During the filling of the questionnaire, for some indicators, the answers proposed for a specific question appeared to not fit with the OH surveillance system under evaluation or the epidemiological context. When such a comment occurred, we discussed it with the panel of evaluators to determine why the set of situations proposed for a specific indicator did not fit the system under evaluation. The feedback from the evaluators helped refine and complete the answers proposed for some indicators to consider specific OH surveillance contexts and situations not envisaged initially. In addition, the “NA” answer was added to all questions to be used if the question is not relevant for the OH surveillance system under evaluation. Overall, the NA option was selected few times by evaluation panels (between zero and four times among the eight study cases). We also suggested that if the answers proposed for a question did not fit the OH surveillance system under evaluation, the panel could define what would be the ideal situation and score the question accordingly by comparing the current situation to the ideal one. In this case, the panel can specify in the free comment space which alternative answers were considered (this would be useful for further result interpretation and dissemination).
Another question dealt with the amount of data saved in the web application and whether the data is accessible by stakeholders not involved in the evaluation, arguing that some information could be potentially confidential. We made it clear that the web application does not keep any data to comply with the European General Data Protection Regulation. Users must save their work locally (i.e., in the machine they are using) before closing the application (to avoid any data loss). They can also use the options offered by the web application to share the OH-EpiCap results with other stakeholders (as row data in csv format or through a final report in html format).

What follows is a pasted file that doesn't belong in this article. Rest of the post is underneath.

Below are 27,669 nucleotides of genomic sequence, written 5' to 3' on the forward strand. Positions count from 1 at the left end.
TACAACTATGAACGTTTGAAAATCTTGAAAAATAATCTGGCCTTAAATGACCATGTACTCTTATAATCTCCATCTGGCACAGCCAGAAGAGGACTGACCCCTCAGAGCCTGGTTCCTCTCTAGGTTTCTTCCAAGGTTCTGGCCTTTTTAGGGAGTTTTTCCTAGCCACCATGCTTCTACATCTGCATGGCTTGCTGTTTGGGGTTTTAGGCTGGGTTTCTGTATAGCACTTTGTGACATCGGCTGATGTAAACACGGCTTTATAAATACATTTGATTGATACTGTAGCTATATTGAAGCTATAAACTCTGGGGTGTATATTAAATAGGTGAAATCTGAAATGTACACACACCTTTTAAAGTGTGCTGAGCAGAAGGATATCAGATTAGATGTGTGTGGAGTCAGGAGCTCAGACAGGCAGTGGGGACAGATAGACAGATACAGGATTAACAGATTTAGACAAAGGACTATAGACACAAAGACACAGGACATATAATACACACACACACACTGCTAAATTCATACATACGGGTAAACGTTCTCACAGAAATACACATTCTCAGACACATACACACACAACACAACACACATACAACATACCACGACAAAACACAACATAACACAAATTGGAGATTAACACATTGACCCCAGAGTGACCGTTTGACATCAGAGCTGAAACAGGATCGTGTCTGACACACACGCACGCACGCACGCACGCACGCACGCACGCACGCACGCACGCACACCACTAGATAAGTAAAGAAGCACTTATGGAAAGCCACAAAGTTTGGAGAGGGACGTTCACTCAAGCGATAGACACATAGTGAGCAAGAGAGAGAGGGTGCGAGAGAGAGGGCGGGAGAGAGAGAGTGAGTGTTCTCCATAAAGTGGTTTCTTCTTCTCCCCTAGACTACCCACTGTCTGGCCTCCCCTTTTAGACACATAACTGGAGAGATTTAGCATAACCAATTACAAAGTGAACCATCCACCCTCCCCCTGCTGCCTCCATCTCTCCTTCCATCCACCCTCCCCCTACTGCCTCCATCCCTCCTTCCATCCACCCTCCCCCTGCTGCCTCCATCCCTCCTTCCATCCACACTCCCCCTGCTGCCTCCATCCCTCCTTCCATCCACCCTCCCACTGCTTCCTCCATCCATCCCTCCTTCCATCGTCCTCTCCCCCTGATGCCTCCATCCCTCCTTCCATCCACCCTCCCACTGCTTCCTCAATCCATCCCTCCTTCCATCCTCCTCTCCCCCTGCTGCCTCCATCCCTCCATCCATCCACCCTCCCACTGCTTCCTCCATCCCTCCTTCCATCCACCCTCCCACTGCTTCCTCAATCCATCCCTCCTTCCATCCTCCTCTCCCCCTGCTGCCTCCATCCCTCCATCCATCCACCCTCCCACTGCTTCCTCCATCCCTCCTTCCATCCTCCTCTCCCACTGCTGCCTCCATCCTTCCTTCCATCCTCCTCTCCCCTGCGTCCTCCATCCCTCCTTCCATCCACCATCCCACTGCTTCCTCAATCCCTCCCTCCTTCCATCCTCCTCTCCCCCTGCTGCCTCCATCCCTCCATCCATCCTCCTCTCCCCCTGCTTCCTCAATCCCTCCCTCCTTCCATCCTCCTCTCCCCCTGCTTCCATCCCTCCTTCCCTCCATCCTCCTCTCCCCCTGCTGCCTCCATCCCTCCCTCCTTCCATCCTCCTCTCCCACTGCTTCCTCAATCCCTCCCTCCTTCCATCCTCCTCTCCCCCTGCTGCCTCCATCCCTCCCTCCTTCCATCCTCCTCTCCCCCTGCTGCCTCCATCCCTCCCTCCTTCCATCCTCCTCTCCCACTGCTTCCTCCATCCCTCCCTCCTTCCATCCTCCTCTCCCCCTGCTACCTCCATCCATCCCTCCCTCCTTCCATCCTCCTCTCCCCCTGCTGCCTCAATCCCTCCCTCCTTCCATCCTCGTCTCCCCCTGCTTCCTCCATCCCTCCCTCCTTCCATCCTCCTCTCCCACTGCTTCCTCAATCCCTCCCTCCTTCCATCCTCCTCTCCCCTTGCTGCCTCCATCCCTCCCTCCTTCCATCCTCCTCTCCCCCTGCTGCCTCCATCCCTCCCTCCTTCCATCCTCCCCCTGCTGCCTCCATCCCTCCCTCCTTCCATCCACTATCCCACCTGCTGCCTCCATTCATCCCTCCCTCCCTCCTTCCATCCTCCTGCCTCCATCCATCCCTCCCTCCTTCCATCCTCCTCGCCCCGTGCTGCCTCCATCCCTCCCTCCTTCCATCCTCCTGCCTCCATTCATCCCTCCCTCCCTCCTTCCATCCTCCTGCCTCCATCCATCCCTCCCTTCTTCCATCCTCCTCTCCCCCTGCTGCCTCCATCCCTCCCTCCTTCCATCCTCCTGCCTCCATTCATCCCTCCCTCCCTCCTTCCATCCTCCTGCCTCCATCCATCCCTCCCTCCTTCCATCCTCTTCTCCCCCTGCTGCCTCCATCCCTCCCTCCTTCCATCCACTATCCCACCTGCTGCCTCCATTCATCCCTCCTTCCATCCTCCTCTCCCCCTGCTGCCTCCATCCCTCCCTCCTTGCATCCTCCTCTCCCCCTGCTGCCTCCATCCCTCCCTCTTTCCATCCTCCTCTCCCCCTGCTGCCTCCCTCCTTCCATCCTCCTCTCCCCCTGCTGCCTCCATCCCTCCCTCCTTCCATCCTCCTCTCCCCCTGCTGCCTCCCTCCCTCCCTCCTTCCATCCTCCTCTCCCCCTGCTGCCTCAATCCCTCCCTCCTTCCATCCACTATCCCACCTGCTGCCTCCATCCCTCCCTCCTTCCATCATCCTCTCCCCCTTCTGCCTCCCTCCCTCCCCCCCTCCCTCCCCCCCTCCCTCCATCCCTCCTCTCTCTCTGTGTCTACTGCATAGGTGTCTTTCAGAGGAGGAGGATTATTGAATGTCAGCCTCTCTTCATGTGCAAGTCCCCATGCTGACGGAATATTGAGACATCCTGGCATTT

The last comment underlined the need for more time to further discuss and plan the actions to be taken to improve identified weaknesses. Participants are encouraged to further discuss and investigate underlying issues to improve collaboration in the system during another dedicated workshop.
We present in this paper the design and the pilot study of the OH-EpiCap tool, which is a semi-quantitative evaluation tool developed for macro analysis of the OH capacities and capabilities of a system for surveillance of a specific hazard. This tool helps, without a priori consideration, characterize how multi-sectoral collaborations operate within surveillance systems. It facilitates the identification of strengths and weaknesses, focusing on the organization and functioning of existing collaborations, and of their impacts on the effectiveness of surveillance. The specific results of the evaluations regarding the strengths and weaknesses of the evaluated surveillance systems will be the topic of another paper.
The OH-EpiCap tool is generic and can be applied to the surveillance of any hazard. Accordingly, the tool was applied to a large range of hazards, including food-borne hazards (Salmonella, Listeria, and Campylobacter), other zoonotic hazards (psittacosis) and AMR. The questionnaire includes specific indicators oriented toward OH preparedness and response and is therefore of interest for surveillance systems targeting emerging or exotic zoonoses. The expert consultation and the pilot phase were beneficial to make the questionnaire more flexible to the diversity of contexts of surveillance, depending on hazards and countries, and to the level of integration of the system. Given that the tool is generic, the importance of clearly specifying the outline of the system under study and the levels of integration considered (e.g., inter-program collaborations), in addition to multi-sectoral integration, is a priority. We encourage the application of the OH-EpiCap tool to other hazards at the human-animal-plant-environment interface, in diverse contexts regarding technical infrastructure, surveillance capacity, and policy support.